Background: Dog bites are a substantial public health concern. Rarely has hospitalizations resulting from dog bites been examined. We examined, at a national level, demographic and injury characteristics of dog-bites injuries requiring hospitalization to target prevention programs and policies for those who are at higher risk.
Methods: Data on hospitalizations due to dog-bite injuries with an ICD9-CM E906.0 coding were extracted from the Israeli National Trauma Registry between 2009-2016. We calculated the annual incidence of hospitalized dog-bite injuries and compared rates by Chi-squared test. Mantel Haenszel chi-squared test and Dickey-Fuller time-series analysis were used to test linear age and temporal trends, respectively.
Results: Overall 986 persons were hospitalized for dog-bite injuries between 2009-2016. An increasing significant trend over the 8-year-period in the proportion of hospitalized dog-bite injuries among all trauma hospitalizations was revealed among children between 0 and 14 years old (p = 0.01). Children had also approximately twice the risk for dog-bite injuries compared to persons aged between 15 and 94 years old (relative risk [RR] = 1.89, 95% confidence interval [CI] = 1.35-2.66, p < 0.0001); the 2016 (latest year) rate per 100,000 was significantly higher for boys than for girls (RR = 2.85, 95%CI = 1.57-5.19, p < 0.0001); no gender differences were detected in the other age groups. Injury in the face/head/neck was most common in children between 0 and 14 years old (49.7%), specifically among the youngers (<1, 1-3 and 4-5 year olds) compared with the 6-11 and 12-14 age groups (p < 0.0001), with 4-fold-risk compared with persons aged between 15 and 94 years old (RR = 3.78, 95%CI, 3.01-4.75). There was no overall significant temporal trend in the annual incidence rates (from 1.84 (95%CI = 1.54-2.15) in 2009 to 1.54 (95%CI = 1.28-1.81) in 2016 per 100,000 population.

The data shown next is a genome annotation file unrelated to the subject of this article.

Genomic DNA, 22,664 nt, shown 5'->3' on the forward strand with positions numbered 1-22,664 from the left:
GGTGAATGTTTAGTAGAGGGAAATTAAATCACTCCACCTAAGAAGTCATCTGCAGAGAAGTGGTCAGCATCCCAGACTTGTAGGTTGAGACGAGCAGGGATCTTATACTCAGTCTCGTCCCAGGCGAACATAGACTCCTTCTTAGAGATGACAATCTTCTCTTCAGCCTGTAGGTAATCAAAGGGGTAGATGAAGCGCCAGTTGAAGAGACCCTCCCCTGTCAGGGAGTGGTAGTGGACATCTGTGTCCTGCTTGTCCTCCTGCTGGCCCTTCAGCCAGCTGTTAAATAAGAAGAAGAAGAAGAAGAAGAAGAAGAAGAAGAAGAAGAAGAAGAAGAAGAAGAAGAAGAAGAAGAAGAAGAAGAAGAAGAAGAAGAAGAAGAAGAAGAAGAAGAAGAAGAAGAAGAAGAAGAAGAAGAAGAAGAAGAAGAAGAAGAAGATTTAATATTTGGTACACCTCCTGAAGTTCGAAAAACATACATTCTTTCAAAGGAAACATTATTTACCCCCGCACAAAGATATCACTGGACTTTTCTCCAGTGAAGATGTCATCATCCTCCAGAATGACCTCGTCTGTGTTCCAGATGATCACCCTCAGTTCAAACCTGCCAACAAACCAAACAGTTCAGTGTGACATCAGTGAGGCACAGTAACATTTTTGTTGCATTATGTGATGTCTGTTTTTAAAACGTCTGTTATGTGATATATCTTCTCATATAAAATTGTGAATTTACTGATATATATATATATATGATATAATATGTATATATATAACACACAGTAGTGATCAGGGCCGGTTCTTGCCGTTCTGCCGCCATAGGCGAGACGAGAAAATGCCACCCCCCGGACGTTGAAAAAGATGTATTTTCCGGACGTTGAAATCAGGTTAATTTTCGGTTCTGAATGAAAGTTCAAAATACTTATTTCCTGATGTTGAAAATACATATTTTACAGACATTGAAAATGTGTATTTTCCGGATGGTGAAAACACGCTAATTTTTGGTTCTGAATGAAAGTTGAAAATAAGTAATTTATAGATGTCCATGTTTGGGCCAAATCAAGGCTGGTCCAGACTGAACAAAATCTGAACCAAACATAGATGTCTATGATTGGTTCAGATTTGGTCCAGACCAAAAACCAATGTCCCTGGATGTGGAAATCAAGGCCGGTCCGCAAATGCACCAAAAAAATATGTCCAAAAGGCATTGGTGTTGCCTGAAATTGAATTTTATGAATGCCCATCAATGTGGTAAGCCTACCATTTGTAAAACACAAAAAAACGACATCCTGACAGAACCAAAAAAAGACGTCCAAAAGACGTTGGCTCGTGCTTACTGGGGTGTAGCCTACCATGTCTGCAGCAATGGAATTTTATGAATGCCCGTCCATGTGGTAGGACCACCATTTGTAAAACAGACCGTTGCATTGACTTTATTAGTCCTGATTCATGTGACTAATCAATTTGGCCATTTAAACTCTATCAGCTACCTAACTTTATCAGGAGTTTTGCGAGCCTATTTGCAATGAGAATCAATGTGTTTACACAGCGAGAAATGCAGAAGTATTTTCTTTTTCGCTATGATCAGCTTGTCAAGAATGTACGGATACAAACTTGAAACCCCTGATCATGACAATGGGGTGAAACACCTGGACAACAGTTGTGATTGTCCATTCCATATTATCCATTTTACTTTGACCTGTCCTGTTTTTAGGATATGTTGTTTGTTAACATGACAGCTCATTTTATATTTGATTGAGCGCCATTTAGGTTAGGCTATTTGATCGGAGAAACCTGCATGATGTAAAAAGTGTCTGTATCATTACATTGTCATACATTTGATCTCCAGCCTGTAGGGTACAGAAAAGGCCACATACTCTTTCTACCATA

Conclusions: Children younger than 15 years, with greater extent in boys than girls, represent the high-risk demographic group for dog bites. Prevention programs targeting at this group should be implemented and translated into an actual reduction in the incidence of dog-bites. In addition, an ongoing monitoring and reporting system specific for all dog-bites should be established in Israel, in order to better understand how to minimize the incidence of dog-bites and evaluate prevention efforts.
Keywords: Dog bite incidence in Israel; Dog bite injury; Epidemiology; Hospitalizations from dog bites; Prevention; Public health; Trauma injuries.
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